Honda makes a range of family, sports and utility vehicles
Honda has announced plans to cut production at its plant in Swindon, which will close for 50 days next year.
Honda said it plans to make 61,000 fewer vehicles in Japan and Europe as it struggles to cope with slowing global demand.
It will make 21,000 fewer vehicles at the Wiltshire plant, home to the popular Civic model.
The 50-day shutdown will mean the Swindon plant will close for the whole of February and March 2009.
The company said that there are "no plans for redundancies" at the Swindon plant.
"This is unexpected bad news," said Jim D'Avilia, labour union Unite's regional officer.
"The union, staff and the company need to work together to minimise any financial hardship and to find ways to protect pay and long-term job security," he added.
The car maker had already announced plans to stop production at the plant for 13 days during the two months. The extension of this period means that no vehicles will be produced in Swindon during February and March.
Earlier this year, Honda announced that it would cut output at Swindon by 32,000 units. With Friday's announcement of further production cuts, the Swindon plant will now produce 175,000 vehicles this financial year, down 23% from an original forecast of 225,000 vehicles.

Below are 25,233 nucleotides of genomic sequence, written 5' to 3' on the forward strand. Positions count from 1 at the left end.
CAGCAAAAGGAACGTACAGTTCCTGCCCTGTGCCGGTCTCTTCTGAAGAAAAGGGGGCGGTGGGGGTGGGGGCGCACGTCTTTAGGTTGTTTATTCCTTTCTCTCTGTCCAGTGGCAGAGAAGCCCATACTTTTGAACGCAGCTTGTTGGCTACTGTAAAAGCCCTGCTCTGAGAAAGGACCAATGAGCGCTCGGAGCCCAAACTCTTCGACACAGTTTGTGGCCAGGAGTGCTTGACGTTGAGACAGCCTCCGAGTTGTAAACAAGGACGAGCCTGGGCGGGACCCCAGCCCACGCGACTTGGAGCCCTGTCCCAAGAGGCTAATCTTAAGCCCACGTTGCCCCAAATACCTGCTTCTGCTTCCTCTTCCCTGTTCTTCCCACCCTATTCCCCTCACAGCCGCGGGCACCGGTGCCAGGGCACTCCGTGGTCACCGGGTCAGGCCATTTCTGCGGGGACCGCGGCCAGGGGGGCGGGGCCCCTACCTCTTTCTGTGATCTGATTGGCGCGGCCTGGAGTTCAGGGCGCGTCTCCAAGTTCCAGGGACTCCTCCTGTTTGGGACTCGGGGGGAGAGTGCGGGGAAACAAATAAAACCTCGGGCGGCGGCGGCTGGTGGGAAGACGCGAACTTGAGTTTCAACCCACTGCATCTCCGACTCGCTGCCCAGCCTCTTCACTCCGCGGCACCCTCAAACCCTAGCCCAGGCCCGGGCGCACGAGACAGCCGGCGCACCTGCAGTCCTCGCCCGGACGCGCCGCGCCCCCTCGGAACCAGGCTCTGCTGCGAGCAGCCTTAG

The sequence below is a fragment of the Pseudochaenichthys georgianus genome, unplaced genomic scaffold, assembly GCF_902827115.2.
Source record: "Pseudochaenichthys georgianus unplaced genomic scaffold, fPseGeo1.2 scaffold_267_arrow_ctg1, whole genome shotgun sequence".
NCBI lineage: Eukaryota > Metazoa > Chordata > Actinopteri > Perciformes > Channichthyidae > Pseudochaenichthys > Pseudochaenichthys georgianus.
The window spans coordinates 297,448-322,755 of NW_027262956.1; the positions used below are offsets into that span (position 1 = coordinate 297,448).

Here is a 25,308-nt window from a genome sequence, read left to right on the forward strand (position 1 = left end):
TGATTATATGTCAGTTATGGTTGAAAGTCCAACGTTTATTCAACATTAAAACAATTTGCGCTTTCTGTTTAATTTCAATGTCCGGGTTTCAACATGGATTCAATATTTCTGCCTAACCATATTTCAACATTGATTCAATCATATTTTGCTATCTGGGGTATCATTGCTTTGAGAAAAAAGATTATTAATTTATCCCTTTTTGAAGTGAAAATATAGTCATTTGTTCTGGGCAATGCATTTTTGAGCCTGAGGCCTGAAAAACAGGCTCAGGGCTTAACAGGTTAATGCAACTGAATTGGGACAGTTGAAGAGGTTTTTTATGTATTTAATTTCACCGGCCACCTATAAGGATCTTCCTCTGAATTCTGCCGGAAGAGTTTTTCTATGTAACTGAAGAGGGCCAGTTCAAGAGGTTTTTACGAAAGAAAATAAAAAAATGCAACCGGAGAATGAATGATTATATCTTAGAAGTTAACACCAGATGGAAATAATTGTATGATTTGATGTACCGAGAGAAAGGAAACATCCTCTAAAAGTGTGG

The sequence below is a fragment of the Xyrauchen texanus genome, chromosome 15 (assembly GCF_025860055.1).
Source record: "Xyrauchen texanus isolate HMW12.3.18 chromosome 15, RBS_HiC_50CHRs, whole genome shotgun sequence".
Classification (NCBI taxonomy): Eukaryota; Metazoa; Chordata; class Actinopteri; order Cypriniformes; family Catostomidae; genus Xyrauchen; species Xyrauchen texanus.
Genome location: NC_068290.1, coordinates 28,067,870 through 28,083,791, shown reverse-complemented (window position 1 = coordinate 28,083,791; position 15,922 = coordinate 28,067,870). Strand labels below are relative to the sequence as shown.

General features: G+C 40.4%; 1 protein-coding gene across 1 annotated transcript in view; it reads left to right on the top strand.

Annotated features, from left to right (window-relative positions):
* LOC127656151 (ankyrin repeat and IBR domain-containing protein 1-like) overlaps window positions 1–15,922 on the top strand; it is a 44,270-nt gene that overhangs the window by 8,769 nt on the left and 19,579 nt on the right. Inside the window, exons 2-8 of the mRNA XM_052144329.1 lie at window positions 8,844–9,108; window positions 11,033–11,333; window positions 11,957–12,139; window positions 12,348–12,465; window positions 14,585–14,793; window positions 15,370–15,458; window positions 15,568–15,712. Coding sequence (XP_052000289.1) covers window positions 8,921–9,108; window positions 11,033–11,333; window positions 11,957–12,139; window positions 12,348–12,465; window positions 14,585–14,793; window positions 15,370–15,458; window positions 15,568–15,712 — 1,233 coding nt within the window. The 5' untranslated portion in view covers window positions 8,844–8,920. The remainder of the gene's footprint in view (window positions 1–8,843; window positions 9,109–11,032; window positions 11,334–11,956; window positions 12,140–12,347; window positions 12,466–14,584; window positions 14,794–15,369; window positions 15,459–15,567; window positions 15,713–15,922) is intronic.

Friday's announcement also means that Honda will have reduced its overall global annual vehicle production by 150,000 vehicles.
Rival Japanese carmaker Toyota is also suffering from the economic slowdown. It announced on Friday plans to cut its domestic temporary workforce in half.
"We will not be renewing contracts for 3,000 of our temporary workers at the end of March 2009," the company said.
Mazda, another of Japan's largest car markers, announced on Thursday that it would cut 1,300 jobs and cut production for the current year by 48,000 units.
Isuzu, one of Japan's biggest truck makers, also announced on Thursday that it would cut 1,400 domestic jobs and cut production for the year by 10%.
Tough economic conditions and banks' unwillingness to lend money mean global demand for cars is slowing dramatically.
In the US, General Motors, Ford and Chrysler are seeking a cash injection from the government after a collapse in sales.